FIG. 15 is a block diagram of another embodiment of a correction circuit.
An embodiment of the present invention will be described referring to FIG. 8.
In FIG. 8, D designates a radiation detector element and has a response characteristic which allows generation of pulses corresponding to photons arriving when radiation at a low radiation dose rate is incident on the detector D.
In the figure, FTR designates a low pass filter for smoothing an output signal from the detector D and INT1 an integrator for double-integrating an output signal from the filter FTR, and is the same as the integrator INT1. A comparator CMP compares the output signal from the integrator INT1 with a reference voltage Vref to produce an outut signal during a period that the output signal from the integrator exceeds the reference voltage Vref. A first AND gate AND1 responds to a gate control signal applied from a control system (not shown) during a reset period following the radiation to allow the output signal from the comparator CMP to pass therethrough. This configuration is useful when it is desired to take photographs during the radiation process. A second AND gate AND2 responds to an output signal from the first AND gate AND1 to allow a given clock pulse externally applied to pass therethrough. The integrator INT1, the comparator CMP, and the AND gates AND1 and AND2 have the same constructions as those in FIG. 3. Also in the present invention, a constant current source, including a DC power source V, the resistor R and the switch SWb, which are provided in the integrator, for providing a constant current discharge from an integrator capacitor, is so arranged that the switch SWb is closed by the output signal from the first AND gate AND1 for the constant current discharge.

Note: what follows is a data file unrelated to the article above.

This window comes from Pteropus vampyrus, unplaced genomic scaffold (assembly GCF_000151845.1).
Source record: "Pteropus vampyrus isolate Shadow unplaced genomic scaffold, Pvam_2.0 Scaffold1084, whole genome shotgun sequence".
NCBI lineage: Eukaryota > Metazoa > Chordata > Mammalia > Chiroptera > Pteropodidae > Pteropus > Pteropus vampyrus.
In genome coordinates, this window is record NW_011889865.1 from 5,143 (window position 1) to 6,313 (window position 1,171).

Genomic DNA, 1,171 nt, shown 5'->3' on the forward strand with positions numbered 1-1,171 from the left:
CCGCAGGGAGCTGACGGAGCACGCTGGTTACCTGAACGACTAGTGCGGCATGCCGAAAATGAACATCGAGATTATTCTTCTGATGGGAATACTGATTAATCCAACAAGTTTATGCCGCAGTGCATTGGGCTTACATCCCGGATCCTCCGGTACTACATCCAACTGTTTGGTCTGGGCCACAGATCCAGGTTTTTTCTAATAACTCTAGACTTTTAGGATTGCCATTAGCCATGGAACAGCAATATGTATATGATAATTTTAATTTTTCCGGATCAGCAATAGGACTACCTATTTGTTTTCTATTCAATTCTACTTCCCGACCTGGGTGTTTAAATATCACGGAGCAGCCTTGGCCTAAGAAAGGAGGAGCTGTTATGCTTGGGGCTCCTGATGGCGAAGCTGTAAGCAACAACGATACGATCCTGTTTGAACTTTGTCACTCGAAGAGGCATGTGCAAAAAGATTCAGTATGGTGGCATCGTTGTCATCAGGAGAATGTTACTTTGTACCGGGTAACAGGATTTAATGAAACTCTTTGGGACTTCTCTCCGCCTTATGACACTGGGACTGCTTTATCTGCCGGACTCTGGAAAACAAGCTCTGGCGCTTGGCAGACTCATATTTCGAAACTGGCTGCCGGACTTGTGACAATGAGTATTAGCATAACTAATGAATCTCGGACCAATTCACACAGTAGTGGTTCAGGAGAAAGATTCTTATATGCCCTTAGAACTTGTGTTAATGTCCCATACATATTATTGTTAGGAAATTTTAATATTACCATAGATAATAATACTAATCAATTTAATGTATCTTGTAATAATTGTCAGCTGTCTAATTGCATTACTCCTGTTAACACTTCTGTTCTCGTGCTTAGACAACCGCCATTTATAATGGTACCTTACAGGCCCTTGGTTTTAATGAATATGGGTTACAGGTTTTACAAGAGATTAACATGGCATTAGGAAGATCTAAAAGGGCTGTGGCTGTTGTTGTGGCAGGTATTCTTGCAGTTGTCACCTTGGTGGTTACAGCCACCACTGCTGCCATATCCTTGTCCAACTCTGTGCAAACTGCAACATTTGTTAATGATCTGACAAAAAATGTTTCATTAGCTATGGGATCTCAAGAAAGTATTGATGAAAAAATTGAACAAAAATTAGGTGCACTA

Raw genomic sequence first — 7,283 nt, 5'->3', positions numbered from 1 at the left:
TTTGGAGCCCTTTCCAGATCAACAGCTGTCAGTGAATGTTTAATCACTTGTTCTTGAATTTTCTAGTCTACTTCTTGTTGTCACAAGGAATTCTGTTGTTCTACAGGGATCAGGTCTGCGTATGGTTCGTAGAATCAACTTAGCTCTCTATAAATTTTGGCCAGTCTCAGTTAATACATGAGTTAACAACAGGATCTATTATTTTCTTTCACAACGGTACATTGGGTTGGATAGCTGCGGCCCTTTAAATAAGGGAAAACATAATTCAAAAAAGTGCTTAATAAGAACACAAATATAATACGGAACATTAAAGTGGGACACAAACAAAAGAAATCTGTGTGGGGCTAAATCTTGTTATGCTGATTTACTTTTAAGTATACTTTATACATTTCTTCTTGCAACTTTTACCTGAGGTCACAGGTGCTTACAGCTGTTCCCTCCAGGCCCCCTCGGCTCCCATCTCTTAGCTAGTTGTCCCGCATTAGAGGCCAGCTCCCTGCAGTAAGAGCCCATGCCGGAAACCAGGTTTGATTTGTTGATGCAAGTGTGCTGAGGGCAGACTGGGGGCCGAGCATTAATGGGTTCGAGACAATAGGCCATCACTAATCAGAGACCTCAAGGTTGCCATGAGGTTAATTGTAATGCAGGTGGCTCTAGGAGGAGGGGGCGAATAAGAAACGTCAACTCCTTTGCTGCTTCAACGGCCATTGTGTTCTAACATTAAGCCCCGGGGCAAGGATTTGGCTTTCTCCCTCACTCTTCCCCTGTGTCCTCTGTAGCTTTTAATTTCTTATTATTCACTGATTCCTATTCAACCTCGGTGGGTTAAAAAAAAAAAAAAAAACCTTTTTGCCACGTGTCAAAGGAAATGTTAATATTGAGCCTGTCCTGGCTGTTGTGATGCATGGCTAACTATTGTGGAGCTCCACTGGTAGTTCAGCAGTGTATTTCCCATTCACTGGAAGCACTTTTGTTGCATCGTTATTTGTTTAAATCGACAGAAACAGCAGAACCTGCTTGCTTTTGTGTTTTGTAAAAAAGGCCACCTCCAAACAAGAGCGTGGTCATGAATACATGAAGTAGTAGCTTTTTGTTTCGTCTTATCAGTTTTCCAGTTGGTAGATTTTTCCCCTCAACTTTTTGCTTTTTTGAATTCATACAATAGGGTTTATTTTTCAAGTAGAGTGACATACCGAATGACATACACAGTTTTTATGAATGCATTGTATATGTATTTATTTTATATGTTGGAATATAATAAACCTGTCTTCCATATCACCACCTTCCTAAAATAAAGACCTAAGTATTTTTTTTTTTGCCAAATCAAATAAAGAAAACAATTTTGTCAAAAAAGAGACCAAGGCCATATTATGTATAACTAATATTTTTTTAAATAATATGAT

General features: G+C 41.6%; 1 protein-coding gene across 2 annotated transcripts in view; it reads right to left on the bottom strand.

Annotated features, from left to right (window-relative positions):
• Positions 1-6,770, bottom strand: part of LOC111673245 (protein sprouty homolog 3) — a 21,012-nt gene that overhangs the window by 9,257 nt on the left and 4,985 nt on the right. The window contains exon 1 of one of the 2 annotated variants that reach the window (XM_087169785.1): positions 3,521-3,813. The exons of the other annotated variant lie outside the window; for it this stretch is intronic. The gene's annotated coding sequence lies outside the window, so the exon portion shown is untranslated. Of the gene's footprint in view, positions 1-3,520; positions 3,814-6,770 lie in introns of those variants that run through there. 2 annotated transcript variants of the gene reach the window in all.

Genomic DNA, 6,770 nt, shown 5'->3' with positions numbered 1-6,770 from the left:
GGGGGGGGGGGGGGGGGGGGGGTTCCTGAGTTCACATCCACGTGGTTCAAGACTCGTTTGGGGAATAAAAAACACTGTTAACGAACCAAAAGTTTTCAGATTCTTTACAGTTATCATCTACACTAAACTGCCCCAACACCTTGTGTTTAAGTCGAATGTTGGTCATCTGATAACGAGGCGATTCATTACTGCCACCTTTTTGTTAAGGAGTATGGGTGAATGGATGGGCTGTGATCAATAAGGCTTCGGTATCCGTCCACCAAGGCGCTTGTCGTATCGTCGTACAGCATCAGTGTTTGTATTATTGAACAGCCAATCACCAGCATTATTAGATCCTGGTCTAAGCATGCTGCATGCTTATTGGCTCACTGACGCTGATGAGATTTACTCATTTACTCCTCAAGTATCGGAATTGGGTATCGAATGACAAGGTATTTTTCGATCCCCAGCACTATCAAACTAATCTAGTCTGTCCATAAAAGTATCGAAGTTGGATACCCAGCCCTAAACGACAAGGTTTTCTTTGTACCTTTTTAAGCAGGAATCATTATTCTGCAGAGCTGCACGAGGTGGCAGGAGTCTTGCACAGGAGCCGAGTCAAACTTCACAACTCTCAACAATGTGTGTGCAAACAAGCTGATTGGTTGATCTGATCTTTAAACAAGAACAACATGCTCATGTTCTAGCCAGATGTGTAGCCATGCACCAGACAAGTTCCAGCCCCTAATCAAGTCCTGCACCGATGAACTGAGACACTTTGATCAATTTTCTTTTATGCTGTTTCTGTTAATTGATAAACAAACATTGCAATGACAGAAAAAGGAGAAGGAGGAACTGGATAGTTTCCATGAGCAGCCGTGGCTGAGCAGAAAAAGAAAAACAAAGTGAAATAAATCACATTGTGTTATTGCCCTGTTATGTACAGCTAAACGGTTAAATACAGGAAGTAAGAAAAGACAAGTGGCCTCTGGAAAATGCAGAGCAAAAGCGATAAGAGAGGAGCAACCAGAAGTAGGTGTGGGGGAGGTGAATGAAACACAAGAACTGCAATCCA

The fliter FTR, the integrator INT1, the comparator CMP, the AND gates AND1 and AND2 make up a photon detecting system of the analog type.
A pulse height analyzer PHA receives the output signal from the radiation detecting element D, and allows only a signal at a level higher level than a predetermined level to pass therethrough, on the basis of the result of the discrimination. A selection switch SWc selects either of the pulse from the discriminator PHA and the pulse from the second AND gate AND 2. A controller CNT controls the switching operation of the selection switch SWc according to the radiation dose rate. A counter CTR counts pulses coming through the selection switch SWc.
The operation of the radiation measuring device thus constructed will be described.